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Rescooped by Henrik Safegaard - Cloneartist from Video Breakthroughs!

FFmpeg 2.2: Live HDS muxer, libx265 encoder & more

FFmpeg 2.2: Live HDS muxer, libx265 encoder & more | Machinimania |

New major release:

- Live HDS muxer

- string validation in ffprobe

- support for decoding through VDPAU in ffmpeg (the -hwaccel option)

- stereoscopic 3d metadata handling

- WebP encoding via libwebp

- ATRAC3+ decoder

- OpenGL device

- Support DNx444

- libx265 encoder


Via Nicolas Weil
Henrik Safegaard - Cloneartist's insight:

FFmpeg is a complete, cross-platform solution to record, convert and stream audio and video. It includes libavcodec - the leading audio/video codec library.

Philippe J DEWOST's curator insight, March 29, 2014 5:13 AM

Would be curious to see how the libx265 encoder sports compared to NGcodec

Rescooped by Henrik Safegaard - Cloneartist from Online Video Publishing!

The Open-Source Cross-Platform Video Editor: Shotcut

The Open-Source Cross-Platform Video Editor: Shotcut | Machinimania |

Via Robin Good
Henrik Safegaard - Cloneartist's insight:

To install, simply extract the archive and run it. You can drag the Shotcut folder (app icon for OS X) to copy and move it wherever you want.

173 Sud's curator insight, May 7, 2013 11:12 AM


MakeUseOf :: Adobe Premiere. Final Cut Pro. Sony Vegas. AVID. All of these are high-end video editors that all have one attribute in common: they cost money. In an ideal world, there would be an equally high-end freeware video editing system out there. Unfortunately, most of the “editors” that do make these claims are embarrassingly poor and of little to no use.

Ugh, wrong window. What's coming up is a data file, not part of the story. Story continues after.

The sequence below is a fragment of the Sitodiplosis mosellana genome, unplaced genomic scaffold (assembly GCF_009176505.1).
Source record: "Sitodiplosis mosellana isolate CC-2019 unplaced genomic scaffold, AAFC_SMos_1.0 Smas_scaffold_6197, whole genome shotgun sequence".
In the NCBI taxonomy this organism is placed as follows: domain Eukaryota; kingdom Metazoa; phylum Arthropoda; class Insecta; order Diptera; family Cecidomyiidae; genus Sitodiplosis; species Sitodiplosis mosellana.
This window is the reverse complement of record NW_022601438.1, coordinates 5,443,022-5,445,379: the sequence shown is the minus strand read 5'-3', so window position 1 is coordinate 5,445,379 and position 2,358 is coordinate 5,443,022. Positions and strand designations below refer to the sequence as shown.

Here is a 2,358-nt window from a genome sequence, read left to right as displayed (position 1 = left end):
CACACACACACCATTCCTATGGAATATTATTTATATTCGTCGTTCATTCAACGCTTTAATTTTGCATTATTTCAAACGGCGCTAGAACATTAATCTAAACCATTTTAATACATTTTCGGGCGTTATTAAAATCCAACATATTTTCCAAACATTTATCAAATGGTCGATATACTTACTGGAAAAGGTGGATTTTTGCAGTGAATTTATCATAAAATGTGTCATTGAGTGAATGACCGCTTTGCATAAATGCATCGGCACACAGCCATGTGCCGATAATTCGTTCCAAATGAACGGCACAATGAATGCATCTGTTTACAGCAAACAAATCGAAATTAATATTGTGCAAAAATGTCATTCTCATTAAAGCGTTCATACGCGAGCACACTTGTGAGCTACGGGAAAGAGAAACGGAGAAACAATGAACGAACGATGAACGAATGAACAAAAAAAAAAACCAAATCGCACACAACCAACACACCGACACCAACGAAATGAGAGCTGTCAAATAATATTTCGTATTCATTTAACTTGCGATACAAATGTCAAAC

However,  Shotcut may be a shining star in the world of free video editors. It’s an open-source, cross-platform editing system that is incredibly intricate, and it’s loaded with an arsenal of features so hot that they will melt your face off. More appropriately, Shotcut is a freeware video toolkit that is actually useful and won’t hold you back.


Shotcut offers basic cutting and trimming capabilities along with a zillion different codecs available for export. For the record, these are professional-level file formats, and you could even use Shotcut as a higher-end file converter from time to time, if needed. Also included is the ability to perform basic color correction with a three-wheel user interface, an eyedropper tool for post-production white balancing, and a few filters to choose from.


On the input side of things, Shotcut can receive footage via SDI, HDMI, and more. Timecode is supported, and the app will typically allow for native editing. Simply put, Shotcut is a fantastic piece of software to keep in your editing suite. I wouldn’t recommend it as your go-to editor, but it definitely has a place in the video production world.

Gayla Keesee's curator insight, June 30, 2013 12:03 PM

free and cross-platform

Anna Morgan's curator insight, July 1, 2013 11:56 AM

Might have to give this a just see how it works

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